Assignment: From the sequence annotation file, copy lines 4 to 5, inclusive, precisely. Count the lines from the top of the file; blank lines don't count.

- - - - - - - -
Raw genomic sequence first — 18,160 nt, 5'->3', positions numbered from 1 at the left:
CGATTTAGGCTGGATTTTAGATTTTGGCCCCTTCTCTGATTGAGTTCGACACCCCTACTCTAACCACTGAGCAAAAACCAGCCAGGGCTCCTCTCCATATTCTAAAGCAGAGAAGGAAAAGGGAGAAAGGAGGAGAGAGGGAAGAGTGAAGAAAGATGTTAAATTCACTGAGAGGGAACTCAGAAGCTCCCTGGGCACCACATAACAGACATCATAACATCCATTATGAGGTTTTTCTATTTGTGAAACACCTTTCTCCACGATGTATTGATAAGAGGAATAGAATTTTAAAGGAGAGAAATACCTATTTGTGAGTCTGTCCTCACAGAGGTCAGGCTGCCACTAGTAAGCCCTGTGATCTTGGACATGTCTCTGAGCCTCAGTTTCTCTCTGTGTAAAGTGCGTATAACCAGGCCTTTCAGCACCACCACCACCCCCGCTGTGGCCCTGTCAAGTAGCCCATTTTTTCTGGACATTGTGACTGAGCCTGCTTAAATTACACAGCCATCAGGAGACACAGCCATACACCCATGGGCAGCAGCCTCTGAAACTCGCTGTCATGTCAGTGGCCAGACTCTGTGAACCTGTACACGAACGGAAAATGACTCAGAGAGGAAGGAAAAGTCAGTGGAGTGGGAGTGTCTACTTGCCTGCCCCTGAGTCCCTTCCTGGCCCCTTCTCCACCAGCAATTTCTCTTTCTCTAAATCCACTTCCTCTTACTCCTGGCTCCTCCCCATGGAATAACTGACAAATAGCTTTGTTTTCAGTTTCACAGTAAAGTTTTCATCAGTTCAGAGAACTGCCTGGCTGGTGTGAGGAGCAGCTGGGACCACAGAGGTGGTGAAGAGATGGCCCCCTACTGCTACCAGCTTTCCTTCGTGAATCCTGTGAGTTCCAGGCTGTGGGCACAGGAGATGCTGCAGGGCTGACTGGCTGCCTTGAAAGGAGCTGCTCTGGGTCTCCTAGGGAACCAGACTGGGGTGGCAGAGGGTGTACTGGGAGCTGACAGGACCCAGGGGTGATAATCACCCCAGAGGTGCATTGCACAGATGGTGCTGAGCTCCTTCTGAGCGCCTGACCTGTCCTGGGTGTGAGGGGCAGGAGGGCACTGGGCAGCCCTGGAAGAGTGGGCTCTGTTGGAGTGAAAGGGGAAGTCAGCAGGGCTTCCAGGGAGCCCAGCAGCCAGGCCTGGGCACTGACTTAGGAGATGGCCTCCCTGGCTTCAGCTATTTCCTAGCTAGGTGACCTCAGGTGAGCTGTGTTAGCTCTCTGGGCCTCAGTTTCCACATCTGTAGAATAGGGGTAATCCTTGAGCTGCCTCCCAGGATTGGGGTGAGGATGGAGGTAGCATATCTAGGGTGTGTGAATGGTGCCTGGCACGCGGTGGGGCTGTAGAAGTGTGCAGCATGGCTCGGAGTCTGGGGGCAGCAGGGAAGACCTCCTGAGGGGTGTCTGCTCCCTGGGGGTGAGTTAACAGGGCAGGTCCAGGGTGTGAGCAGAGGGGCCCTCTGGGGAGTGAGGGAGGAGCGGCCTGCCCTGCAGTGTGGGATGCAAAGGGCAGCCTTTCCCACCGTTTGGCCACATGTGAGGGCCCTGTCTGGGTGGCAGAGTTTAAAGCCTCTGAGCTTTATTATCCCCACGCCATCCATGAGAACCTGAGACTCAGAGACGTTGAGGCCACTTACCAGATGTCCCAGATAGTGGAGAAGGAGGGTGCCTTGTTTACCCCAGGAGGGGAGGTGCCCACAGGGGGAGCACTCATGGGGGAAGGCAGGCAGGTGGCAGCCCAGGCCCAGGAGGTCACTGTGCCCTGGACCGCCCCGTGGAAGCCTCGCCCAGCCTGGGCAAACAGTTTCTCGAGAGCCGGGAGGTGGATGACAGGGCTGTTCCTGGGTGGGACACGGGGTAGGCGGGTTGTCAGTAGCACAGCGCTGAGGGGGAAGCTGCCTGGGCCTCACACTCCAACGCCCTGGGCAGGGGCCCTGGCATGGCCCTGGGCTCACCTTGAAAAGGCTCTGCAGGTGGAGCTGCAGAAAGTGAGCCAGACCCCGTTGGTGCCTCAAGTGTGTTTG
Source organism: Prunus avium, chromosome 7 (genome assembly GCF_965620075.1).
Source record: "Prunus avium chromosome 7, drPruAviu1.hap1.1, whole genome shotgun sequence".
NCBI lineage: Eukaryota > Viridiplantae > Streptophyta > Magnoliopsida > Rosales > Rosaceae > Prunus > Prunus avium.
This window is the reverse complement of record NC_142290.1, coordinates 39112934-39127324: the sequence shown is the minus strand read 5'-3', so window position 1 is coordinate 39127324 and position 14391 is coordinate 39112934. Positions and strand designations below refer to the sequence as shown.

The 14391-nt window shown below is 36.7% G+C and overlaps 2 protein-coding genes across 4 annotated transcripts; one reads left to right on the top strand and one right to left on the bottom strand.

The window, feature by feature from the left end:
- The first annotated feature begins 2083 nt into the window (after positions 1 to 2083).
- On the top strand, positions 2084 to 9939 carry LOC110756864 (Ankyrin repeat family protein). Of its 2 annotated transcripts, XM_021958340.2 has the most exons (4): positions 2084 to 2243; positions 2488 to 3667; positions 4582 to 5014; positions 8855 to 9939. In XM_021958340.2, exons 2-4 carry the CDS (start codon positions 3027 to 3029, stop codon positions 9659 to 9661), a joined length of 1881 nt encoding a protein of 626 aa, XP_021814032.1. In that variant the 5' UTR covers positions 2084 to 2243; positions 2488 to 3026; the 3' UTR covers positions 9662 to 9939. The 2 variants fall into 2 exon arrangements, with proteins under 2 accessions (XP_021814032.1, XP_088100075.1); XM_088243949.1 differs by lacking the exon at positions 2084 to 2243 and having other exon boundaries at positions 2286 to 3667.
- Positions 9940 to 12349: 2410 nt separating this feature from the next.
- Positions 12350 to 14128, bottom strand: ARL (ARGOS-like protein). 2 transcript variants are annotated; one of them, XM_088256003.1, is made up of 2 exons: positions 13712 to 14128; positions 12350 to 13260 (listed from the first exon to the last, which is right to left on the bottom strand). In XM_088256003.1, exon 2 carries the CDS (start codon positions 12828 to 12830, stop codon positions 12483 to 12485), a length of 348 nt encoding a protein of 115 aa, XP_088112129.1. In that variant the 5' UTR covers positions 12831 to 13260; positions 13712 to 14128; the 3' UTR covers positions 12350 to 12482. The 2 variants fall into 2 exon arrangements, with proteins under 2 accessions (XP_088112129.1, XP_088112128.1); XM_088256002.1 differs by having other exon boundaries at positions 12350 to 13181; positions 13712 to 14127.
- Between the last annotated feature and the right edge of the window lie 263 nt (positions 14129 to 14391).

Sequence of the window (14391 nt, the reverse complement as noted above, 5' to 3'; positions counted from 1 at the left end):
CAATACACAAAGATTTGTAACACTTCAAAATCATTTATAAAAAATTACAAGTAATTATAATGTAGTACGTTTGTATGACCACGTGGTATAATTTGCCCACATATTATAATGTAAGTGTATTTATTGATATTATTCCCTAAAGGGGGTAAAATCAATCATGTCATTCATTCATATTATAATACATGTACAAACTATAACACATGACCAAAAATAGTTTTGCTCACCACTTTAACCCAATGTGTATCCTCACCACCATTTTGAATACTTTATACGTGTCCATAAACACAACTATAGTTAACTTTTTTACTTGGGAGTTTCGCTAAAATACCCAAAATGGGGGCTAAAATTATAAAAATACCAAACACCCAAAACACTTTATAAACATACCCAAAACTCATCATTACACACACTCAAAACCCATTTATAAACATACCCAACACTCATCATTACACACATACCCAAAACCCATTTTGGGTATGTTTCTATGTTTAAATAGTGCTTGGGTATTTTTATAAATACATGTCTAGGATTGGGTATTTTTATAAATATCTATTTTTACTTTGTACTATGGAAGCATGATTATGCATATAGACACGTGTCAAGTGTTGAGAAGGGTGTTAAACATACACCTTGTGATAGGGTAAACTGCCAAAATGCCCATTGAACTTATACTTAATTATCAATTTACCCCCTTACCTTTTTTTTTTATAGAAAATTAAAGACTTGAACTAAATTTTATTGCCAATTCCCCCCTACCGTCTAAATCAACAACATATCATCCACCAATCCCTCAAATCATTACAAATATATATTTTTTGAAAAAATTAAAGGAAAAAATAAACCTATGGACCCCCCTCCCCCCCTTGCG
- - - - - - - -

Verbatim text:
Source record: "Prunus avium chromosome 7, drPruAviu1.hap1.1, whole genome shotgun sequence".
NCBI lineage: Eukaryota > Viridiplantae > Streptophyta > Magnoliopsida > Rosales > Rosaceae > Prunus > Prunus avium.